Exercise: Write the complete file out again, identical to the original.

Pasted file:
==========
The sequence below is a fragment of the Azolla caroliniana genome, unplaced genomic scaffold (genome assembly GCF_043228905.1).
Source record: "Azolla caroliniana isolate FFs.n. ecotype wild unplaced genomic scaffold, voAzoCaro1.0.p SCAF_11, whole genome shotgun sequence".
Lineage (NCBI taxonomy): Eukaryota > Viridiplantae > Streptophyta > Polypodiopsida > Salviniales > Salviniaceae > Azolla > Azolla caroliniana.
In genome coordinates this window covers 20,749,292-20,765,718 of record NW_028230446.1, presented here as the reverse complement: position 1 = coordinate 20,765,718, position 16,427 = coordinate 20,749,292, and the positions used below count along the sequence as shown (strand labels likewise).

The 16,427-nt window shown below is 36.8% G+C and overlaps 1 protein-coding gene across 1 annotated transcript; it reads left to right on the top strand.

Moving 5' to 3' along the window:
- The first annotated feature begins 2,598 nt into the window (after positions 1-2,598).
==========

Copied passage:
The sequence below is a fragment of the Azolla caroliniana genome, unplaced genomic scaffold (genome assembly GCF_043228905.1).
Source record: "Azolla caroliniana isolate FFs.n. ecotype wild unplaced genomic scaffold, voAzoCaro1.0.p SCAF_11, whole genome shotgun sequence".
Lineage (NCBI taxonomy): Eukaryota > Viridiplantae > Streptophyta > Polypodiopsida > Salviniales > Salviniaceae > Azolla > Azolla caroliniana.
In genome coordinates this window covers 20,749,292-20,765,718 of record NW_028230446.1, presented here as the reverse complement: position 1 = coordinate 20,765,718, position 16,427 = coordinate 20,749,292, and the positions used below count along the sequence as shown (strand labels likewise).

The 16,427-nt window shown below is 36.8% G+C and overlaps 1 protein-coding gene across 1 annotated transcript; it reads left to right on the top strand.

Moving 5' to 3' along the window:
- The first annotated feature begins 2,598 nt into the window (after positions 1-2,598).